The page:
By Ace G. Pilkington
It is ironic that Thornton Wilder, who in Our Town created one of the clearest visions of small-town America, was one of the most cosmopolitan authors this country has produced. On 17 April l897, he was born in Madison, Wisconsin, where his father edited and published a newspaper. However, what might have been a typical midwestern childhood changed when Wilder’s father, a supporter of Theodore Roosevelt, was rewarded with an appointment as consul general to Shanghai and Hong Kong in Roosevelt’s second term. Thornton Wilder attended mission schools in China, high school in Berkeley, California, and studied at both Oberlin College and Yale University. In l920-2l he studied archaeology at the American Academy in Rome.
Between l92l and l928, he taught French at a boys’ school at Lawrenceville, New Jersey. At the time Wilder was working at Princeton on a master’s degree in French, which he completed in l925. Also during this period he took a year for travel in Europe and completed his first novel, The Cabala, a work influenced by Henry James and the fantasy writer James Branch Cabell. Published in l926, The Cabala demonstrates Wilder’s deep interest in classical languages and culture. The characters, who are ostensibly modern Romans, are actually stand-ins for the Olympian gods, and “the spirit of Virgil pervades the scene and finally appears to the narrator as he departs for New York” (Rex Burbank, Thornton Wilder [College and University Press, l96l], 37). In The Ides of March (l948), Wilder abandoned modern Rome altogether, writing a historical novel set in Julius Caesar’s time.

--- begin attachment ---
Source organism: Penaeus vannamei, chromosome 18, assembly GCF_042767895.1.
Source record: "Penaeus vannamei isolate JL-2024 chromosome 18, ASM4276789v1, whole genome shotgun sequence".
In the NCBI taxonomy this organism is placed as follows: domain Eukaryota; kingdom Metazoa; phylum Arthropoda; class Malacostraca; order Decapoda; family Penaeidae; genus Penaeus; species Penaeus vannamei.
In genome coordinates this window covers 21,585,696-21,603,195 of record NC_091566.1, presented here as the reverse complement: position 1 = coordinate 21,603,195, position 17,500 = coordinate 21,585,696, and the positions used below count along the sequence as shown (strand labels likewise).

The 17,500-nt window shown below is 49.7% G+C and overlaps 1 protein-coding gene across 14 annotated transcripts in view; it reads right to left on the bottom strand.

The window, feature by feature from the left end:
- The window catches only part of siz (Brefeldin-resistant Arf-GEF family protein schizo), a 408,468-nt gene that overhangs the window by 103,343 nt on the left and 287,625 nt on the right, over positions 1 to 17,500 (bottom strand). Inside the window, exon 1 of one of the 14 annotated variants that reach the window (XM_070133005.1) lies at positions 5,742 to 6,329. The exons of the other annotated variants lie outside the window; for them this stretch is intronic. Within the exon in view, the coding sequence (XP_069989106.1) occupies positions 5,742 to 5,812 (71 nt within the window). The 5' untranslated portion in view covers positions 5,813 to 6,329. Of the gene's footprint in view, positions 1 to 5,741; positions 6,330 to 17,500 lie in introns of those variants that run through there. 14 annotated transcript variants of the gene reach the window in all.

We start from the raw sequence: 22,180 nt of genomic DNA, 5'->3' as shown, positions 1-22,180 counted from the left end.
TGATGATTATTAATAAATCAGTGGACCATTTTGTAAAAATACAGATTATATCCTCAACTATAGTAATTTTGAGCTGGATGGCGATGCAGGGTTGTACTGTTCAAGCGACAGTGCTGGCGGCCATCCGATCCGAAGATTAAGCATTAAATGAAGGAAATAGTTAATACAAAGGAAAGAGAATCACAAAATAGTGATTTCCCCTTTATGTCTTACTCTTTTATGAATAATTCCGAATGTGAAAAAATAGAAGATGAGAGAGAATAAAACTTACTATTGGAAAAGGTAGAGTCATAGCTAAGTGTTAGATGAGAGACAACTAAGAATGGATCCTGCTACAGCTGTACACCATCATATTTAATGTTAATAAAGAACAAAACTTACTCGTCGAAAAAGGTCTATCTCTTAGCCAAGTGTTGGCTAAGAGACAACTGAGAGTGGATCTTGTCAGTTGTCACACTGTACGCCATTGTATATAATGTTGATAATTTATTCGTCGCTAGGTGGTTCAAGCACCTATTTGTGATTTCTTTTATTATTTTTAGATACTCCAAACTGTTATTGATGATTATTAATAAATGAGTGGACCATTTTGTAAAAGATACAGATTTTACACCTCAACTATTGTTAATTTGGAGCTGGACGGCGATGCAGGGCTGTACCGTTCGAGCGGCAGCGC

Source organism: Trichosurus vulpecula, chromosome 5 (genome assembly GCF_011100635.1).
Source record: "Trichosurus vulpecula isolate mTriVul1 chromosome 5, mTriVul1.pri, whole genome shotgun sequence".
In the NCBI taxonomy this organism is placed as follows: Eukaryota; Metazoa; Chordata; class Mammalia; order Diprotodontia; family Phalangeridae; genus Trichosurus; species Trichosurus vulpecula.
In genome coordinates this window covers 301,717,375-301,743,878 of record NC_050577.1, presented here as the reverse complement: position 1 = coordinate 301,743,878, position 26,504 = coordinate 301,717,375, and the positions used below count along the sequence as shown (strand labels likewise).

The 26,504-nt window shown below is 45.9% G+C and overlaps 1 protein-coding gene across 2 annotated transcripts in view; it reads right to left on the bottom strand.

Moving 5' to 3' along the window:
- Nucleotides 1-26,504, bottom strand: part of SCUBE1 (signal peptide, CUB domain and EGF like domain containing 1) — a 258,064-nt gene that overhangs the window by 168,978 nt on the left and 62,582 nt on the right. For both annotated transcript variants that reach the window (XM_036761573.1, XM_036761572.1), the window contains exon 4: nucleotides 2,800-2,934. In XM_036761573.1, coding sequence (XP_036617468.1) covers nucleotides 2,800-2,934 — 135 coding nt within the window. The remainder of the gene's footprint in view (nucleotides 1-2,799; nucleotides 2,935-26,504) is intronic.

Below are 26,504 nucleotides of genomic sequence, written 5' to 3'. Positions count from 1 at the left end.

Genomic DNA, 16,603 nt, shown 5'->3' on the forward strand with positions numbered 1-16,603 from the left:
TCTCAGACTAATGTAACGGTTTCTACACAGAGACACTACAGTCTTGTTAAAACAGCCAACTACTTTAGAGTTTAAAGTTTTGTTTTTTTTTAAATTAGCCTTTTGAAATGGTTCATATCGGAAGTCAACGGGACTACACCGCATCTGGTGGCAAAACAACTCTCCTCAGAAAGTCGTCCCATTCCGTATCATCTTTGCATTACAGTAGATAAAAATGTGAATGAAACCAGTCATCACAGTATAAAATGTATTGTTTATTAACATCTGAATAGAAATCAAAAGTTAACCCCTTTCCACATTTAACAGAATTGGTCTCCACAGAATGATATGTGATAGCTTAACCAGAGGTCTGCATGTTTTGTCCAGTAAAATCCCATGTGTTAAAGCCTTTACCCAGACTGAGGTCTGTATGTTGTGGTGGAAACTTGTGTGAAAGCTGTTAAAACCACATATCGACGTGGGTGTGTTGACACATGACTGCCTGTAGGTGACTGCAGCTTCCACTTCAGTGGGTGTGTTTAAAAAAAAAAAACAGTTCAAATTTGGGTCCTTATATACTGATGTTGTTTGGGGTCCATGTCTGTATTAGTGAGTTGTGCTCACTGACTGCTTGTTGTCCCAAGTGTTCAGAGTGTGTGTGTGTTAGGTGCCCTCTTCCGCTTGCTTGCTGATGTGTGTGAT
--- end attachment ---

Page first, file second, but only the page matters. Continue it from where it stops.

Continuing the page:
Nor were Greece, Rome, and France the limits of Wilder’s interests. His Pulitzer-prize-winning novel The Bridge of San Luis Rey (l927) is set in Peru in l7l4, and his play The Matchmaker (l954) is largely based on Johann Nestroy’s drama Einen Jux will er sich Machen (l842).
In an odd way it is Thornton Wilder’s very cosmopolitanism, his distance from small-town America, that made it possible for him to visualize it lovingly in Our Town. While other writers of his generation such as Ernest Hemingway and F. Scott Fitzgerald felt alienated from the America where they grew up, Wilder “had never lived in one place long enough to grow attached to it, and he seems to have felt at home wherever he went” (Burbank 22). He did not experience the love-hate relationship that develops when one place and its values appear to be all the world. As a result, Wilder kept his optimism about America, and to a large extent he continued to share its religious values, though he examined them carefully in his novel Heaven’s My Destination (l935).